WV Supreme Court Rules People May Not Agree to Leave Each Other Alone.
I have the greatest respect for our judges and justices. They have a tough job. And, by my oath as a lawyer practicing in WV, just as when I was a member of the United State Air Force JAG Corps, I was obliged to show respect to those in authority. It is sometimes hard to separate the office from the person. Occasionally, against good intentions, the judge knows I think her/his ruling is utterly stupid. Well, our WV Supreme Court just made a doozy of a mistake, impacting perhaps 500 family law orders I have prepared and had entered and thousands in the State. Here is the case http://www.courtswv.gov/supreme-court/memo-decisions/fall2014/14-0042memo.pdf; it is: (sorry if this link is no longer alive: the pending case is Riffle v. Miller.)
David J. Riffle v. Shirley I. Miller, a Harrison County case issue Nov. 24, 2014.
The Riffles agreed, and put in an order that they would leave each other alone. What could be wrong with that? We can contract to do pretty much anything, sing an aria, play a ball game, deliver a shipment of widgets, or buy a house.
Their order was “mutual”. They did not ask the Court to find either of them to be “the bad guy”. They just agreed to be nice.
Apparently Ms. Miller later decided NOT to be nice. So, the family court found her to be in contempt, and said she could purge herself of contempt by leaving Mr. Riffle alone for two years.
Apparently, not wanting to be nice or leave Mr. Riffle alone, and not wanting to be bound by her own agreed order any more, Ms. Miller appealed. The Harrison County Circuit Court agreed with her, and reversed the family court.
The WV Supreme Court sustained the circuit court.
NOW, IN WV a family court may NOT order to people not to call or bother the other against that person’s wishes unless they want to enter the bizarre world of domestic violence court.
In a bizarre twist, a unanimous court, none of whom are “in the trenches” with those of us who are, ruled a mutual restraining order ( I prefer “mutual no unwanted contact order”) must be tied to our domestic violence statute and can only be entered if there are findings of domestic abuse.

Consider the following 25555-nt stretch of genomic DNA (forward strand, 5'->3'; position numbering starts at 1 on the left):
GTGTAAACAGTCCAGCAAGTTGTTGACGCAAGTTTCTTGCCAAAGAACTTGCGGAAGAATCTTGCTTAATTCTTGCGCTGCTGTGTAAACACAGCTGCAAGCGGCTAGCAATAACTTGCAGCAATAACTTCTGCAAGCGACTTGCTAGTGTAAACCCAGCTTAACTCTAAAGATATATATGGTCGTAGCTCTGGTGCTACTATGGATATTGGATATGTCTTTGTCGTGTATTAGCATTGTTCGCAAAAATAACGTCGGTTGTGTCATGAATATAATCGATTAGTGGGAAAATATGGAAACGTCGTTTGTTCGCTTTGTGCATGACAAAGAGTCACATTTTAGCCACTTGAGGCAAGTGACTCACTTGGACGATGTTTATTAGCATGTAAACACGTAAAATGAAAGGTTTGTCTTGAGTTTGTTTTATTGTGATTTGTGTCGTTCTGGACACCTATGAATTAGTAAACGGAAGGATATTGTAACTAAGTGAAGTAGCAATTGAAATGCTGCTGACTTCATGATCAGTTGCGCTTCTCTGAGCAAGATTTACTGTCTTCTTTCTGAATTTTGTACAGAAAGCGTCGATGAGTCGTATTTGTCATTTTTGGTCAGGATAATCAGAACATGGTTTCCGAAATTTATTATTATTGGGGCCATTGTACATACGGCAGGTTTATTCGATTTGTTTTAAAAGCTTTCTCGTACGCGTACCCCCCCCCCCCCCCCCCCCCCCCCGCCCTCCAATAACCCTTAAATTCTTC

They have taken away the most simple, practical, tool we had to keep people OUT OF domestic violence and criminal court. What were they thinking?!
This is a very, very, very bad ruling, which misses entirely the fact that being pestered, bothered, constantly texted, embarrassed at Wal-Mart, or otherwise “bugged” is something we all have a right not to happen to us, and which we should all be able to enter into a binding agreement NOT TO DO!
It is a huge ruling against women, since they are the victims of such behavior more than men. But, it’s interesting that Ms. Miller was the violator here.
If two people divide their property, and their debts, work out alimony and attorney fees, reach a parenting plan agreement, agree on child support, parenting time, and all other issues, AND agree to leave each other in peace and quiet, why is the only invalid part of that agreement the latter?
“No unwanted contact” does NOT “trigger” the Federal Gun Control Act, nor does it mean the parties are abusers. It only means they have pledged to respect the other person’s privacy, and their space. If it is contempt to violate other terms of the agreed order, it should be contempt for intentionally violating a “no contact” order.
These orders have been invaluable tools to me and hundreds of family law lawyers and judges, and to the parties in these suits, ever the pesterers. Now they will know these non domestic violence orders will be unenforceable.
Riffle needed to have someone help her “put the brakes on”. Apparently she was not so inclined.
Once a judge “ascends to the bench” (sounds like they are going to heaven), they can lose focus on the real world they are ruling on.
Judges and lawyers don’t communicate that well. For example, judges are never present at mediation where much of the real work of the family court system takes place. Thus, they often have little understanding of what goes on there.
I will be talking with our legislators. We family court lawyers desperately need a tool that is NOT a sledgehammer (domestic violence order). We need a finer tool, the one the Supreme Court just took away from us!
We need our family court judges to have the power to approve an agreement by two consenting adults to leave each other alone! Why our wise justices cannot see that, and why they link being polite to domestic violence, I cannot fathom.
Perhaps that’s why I would never want to be, and never will be, a judge.
Author’s post script: since article was posted, the bill permitting “no unwanted contact” orders passed the WV Senate unanimously as Senate Bill 430 and awaits action in the House. We expect it to pass, so as many of us as possible should then contact the Governor’s office to encourage him to sign it into law. jbh
This post was written by Burton Hunter